Stepping outside the comfort zone.
Part radio play, part walking tour, Landline spreads the stage to two cities over 1000 kilometres apart, and breaks the fourth wall completely. Two people in two cities – Ottawa and Dartmouth, Nova Scotia – linked by cellular texting and synchronized audio script/guide, become audience to the radio play and walking tour. They also become actors for each other via text. At the end they meet face to face on a video call. Their director is the audio guide.
(There is a fallback phone number to text for “guidance” should the directions be unclear or one of the participants gets lost. There is also a paper map of the local area.)
The technical details are easy. The organizers swap our cell phone numbers. I receive and acknowledge a text from Dartmouth, Nova Scotia. We are now linked by text messaging. We both receive iPods which play the audio script in sync. We are sent out of our respective theatres (in my case Arts Court) into the two cities outside. The two cities become our respective stages.
My initial thought is to head to the By Ward Market, but the audio guide directs me to choose a direction other than where I would normally go.
The recorded script on the iPod gives us directions, but we have latitude to choose our own paths. The directions can take us out of our comfort zone. “Follow where your surroundings seem to take you, rather than where you would normally go.” Or return us to our comfort zone. “Find a place to sit where you can be comfortable.” The scenery quickly becomes disconnected from the radio play.
I’m facing a church and my scene mate is standing on a set of railway tracks. We’re instructed to turn around and wave. I turn around to find two strangers lurking in the shadows of a dark alley. I’m no longer merely uncomfortable. I text my partner that I feel unsafe. He texts back that he is safe: no trains are coming. I am oddly comforted by this stranger 1,400 kilometres away.
I know the area around Arts Court pretty well by day. But by night it’s a different story. A storm has passed over Ottawa and the area now looks like a film noir set. The directions from the iPod randomize my path choices and once familiar streets became unfamiliar, especially mid-block.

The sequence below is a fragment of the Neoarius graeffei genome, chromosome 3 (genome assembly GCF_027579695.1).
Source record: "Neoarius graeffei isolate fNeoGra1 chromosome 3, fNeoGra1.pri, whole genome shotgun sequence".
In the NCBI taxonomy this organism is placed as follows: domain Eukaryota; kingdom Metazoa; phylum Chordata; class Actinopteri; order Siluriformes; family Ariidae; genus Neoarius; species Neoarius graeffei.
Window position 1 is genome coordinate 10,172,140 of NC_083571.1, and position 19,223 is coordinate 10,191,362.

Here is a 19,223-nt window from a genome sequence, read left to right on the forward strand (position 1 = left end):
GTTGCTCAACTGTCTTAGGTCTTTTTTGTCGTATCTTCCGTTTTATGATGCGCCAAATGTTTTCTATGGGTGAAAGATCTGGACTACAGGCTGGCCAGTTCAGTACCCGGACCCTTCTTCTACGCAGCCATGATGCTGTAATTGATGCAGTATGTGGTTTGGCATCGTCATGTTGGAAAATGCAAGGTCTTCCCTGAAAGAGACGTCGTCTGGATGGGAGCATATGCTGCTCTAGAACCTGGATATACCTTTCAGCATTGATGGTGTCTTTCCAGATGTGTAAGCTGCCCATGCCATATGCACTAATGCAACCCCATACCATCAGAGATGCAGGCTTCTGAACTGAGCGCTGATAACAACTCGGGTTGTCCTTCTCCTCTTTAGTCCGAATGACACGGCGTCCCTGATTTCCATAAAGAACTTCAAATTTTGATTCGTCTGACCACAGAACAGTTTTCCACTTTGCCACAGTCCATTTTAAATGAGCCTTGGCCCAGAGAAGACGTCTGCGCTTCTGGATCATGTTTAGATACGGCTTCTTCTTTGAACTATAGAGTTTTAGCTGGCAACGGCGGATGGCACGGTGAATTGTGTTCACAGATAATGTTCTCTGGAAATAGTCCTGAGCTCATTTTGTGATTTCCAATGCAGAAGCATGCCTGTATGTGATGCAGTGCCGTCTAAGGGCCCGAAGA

I am seeing Ottawa with new eyes.
The walking tour pauses in several places for us to exchange texts, either on suggested subjects or on subjects of our own choosing. We reveal more and more snippets of our personal lives.
I soon find that I am paying the most attention to two things: 1) how different once familiar sights appear to me, 2) who is this person at the end of the texting link? The walking tour becomes an excuse for me to pursue these two directions. In both cases, I get out of the experience what I put into it. The more I look the more I see. The more I ask my scene mate, the more I learn about him and vice versa.
For me the radio play is the weakest part of the experience. I don’t find it compelling like Afghanada (the CBC Radio One radio drama series). The same voice represents the radio play and the walking tour. I sometimes have trouble differentiating one from the other.
So what are my scene mate and I sharing of our experience? We have no common stage. None of our lighting cues match. The sound design of the radio play and the walking tour guide bear no resemblance to our respective surroundings. The directions are vague and allow the surroundings to influence our choices. The soundscape and script of the radio play seems to drift between Dartmouth and Ottawa.
So what DID we share as an audience in this experience?
Ultimately, each other.
Henry David Thoreau wrote: “We are in great haste to construct a magnetic telegraph from Maine to Texas, but Maine and Texas, it may be, have nothing important to communicate.”
In the end when we met by video call, I smiled and greeted the young man in the Mandarin collar motorcycle jacket. We chatted easily and familiarly while nibbling our jam cookies. Was it important? I don’t know.
But it was warmly human.
If your were to text a stranger in another city of Canada, what would you tell them? What would you want to know from them? Via Landline, you may discover that it’s more than you expect.
If you decide to step outside your comfort zone.
Landline by Neworld Theatre and Secret Theatre is playing at Arts Court on Friday, August 22 with departures every 15 minutes between 6pm and 8:45pm; and on Saturday, August 21 and Sunday August 22 with departures every 15 minutes between 3pm and 5:45pm. Tickets are $12 ($10 for Fringe Pin holders).